Sitting does not degenerate the spinal structures or cause injuries in a typical spine. However, sitting is not entirely innocent either. Sitting is known to reduce metabolic activity and slow the various processes of the body down. Sitting is known to retard blood circulation to certain areas of the body and create pressure points in the anatomical surfaces touching the seat. Continuous sitting as a lifestyle choice is a contributor to hypertension and obesity.
Sitting Lower Back Pain Clinical Observations
Sitting is well documented to be a symptomatic exacerbator for not only lower back pain sufferers, but all manner of dorsalgia diagnoses, including neck pain, middle back pain, sciatica and coccyx pain. We see obvious patient reactions to sitting each and every day in clinical practice. Perfectly healthy and fit looking patients grimace at the idea of sitting, perform the action very gingerly and then look terribly uncomfortable while remaining seated.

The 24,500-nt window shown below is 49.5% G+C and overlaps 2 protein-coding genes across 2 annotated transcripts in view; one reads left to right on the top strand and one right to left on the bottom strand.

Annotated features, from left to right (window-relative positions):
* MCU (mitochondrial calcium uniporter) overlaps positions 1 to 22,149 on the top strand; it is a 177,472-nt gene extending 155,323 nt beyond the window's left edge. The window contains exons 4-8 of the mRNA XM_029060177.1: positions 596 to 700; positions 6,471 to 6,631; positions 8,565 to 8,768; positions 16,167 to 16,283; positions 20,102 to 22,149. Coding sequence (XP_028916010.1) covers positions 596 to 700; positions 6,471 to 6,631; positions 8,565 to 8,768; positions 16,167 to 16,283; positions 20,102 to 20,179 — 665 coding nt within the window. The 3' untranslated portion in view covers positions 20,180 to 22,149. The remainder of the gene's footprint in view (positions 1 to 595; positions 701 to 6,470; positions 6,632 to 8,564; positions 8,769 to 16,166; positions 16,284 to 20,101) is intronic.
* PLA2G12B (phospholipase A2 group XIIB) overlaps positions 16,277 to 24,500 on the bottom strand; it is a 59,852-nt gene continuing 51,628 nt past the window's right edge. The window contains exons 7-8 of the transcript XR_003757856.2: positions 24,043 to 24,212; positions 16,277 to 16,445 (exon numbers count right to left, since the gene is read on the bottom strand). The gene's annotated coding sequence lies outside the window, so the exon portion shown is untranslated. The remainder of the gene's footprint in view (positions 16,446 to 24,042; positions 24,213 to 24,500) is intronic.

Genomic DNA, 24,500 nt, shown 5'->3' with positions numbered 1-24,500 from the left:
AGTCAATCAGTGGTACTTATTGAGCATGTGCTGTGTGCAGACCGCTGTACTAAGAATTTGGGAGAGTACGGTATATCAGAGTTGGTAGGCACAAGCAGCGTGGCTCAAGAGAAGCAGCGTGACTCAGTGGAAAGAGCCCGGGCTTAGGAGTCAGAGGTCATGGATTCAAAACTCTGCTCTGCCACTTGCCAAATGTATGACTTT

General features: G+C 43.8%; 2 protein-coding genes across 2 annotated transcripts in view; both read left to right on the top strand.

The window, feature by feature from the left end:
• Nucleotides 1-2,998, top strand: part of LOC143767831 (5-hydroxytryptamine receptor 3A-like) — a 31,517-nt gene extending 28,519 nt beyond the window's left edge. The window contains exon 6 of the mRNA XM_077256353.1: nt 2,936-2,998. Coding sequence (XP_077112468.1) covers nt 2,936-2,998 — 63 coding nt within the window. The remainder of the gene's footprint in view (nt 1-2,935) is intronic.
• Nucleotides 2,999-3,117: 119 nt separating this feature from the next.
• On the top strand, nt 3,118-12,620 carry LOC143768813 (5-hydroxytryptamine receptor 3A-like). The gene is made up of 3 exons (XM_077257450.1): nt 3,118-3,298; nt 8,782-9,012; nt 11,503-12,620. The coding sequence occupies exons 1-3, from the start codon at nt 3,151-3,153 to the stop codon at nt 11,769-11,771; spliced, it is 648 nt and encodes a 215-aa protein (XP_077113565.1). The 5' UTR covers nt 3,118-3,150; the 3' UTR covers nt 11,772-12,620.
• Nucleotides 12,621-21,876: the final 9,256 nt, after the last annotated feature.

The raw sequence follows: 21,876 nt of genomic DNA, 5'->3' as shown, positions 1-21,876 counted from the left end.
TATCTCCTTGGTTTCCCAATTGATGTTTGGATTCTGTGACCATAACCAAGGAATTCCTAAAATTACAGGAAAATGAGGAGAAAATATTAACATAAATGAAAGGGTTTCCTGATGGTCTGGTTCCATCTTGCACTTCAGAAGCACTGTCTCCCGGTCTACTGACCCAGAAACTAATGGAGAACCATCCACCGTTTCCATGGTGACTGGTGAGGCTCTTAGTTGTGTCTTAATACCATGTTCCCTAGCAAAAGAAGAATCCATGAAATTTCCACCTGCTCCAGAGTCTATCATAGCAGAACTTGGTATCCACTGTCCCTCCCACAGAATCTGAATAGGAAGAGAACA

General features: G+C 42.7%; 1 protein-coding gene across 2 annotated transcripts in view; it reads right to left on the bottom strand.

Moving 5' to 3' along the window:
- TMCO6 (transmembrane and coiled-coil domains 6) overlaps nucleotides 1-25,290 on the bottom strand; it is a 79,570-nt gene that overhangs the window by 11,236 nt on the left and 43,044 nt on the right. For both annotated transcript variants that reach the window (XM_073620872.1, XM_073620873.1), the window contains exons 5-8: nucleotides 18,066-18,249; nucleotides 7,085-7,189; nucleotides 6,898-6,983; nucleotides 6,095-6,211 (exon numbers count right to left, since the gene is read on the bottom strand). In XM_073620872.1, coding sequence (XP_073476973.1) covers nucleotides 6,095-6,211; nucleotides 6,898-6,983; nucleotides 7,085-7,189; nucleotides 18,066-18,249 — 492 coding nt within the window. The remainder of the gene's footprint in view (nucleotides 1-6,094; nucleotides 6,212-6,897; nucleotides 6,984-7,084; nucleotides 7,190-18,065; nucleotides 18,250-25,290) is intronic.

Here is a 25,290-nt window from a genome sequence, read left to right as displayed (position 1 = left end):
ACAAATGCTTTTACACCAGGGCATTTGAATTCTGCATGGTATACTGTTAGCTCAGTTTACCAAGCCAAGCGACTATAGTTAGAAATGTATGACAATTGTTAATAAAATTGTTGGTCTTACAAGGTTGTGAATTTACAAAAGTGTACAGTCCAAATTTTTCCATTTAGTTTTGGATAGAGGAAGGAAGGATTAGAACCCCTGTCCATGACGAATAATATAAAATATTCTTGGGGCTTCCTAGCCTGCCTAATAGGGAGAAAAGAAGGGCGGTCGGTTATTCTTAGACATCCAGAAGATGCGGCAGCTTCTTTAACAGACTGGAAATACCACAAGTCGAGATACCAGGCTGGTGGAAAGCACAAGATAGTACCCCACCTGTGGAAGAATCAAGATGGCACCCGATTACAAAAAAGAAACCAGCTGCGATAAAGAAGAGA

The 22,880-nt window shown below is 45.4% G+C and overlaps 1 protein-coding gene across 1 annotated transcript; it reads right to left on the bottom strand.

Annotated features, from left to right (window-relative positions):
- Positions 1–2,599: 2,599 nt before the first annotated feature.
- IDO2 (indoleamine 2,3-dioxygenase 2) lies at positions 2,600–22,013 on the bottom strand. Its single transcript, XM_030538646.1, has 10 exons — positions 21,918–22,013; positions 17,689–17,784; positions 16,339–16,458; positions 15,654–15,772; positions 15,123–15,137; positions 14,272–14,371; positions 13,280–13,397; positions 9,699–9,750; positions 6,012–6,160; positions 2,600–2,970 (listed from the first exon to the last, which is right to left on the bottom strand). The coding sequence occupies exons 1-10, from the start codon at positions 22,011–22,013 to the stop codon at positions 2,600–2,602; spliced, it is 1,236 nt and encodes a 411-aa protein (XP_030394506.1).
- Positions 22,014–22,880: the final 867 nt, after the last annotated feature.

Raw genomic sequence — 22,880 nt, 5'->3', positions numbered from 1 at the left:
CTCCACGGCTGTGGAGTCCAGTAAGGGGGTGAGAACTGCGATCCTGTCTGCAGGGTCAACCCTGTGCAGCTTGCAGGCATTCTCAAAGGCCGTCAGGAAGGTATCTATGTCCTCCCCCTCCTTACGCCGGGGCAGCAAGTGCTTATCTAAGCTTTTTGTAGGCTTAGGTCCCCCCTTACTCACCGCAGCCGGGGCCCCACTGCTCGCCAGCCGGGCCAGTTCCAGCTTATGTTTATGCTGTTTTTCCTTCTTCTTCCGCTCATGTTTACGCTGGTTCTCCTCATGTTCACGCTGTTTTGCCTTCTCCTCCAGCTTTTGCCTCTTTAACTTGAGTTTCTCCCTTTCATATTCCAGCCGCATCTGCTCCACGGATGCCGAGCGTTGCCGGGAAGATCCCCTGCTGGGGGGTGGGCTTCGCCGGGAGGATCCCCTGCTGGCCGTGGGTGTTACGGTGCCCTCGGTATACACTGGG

These reactions typically change when the person is engaged in something that truly engrosses their conscious activity and demands attention. In these cases, many patients are able to sit without apparent distress for extended periods of time and often comment that they are surprised in their ability to do so after seeing how long they actually remained seated. Meanwhile, patients who must sit for distasteful, boring or repetitive tasks usually report pain much quicker and more severely than patients who are actively, pleasurably and consciously-engaged while seated.
Similarly, patients who are told that they are sitting on a surface or chair that is designed to reduce lower back pain (or whatever type of dorsalgia afflicts them) typically report much better experiences when seated, including longer possible duration of sitting, with generally diminished discomfort. We have found no change in this fact regardless of whether the seating surface was indeed specially designed to be ergonomic or not, pointing to an obvious placebo effect in virtually every case.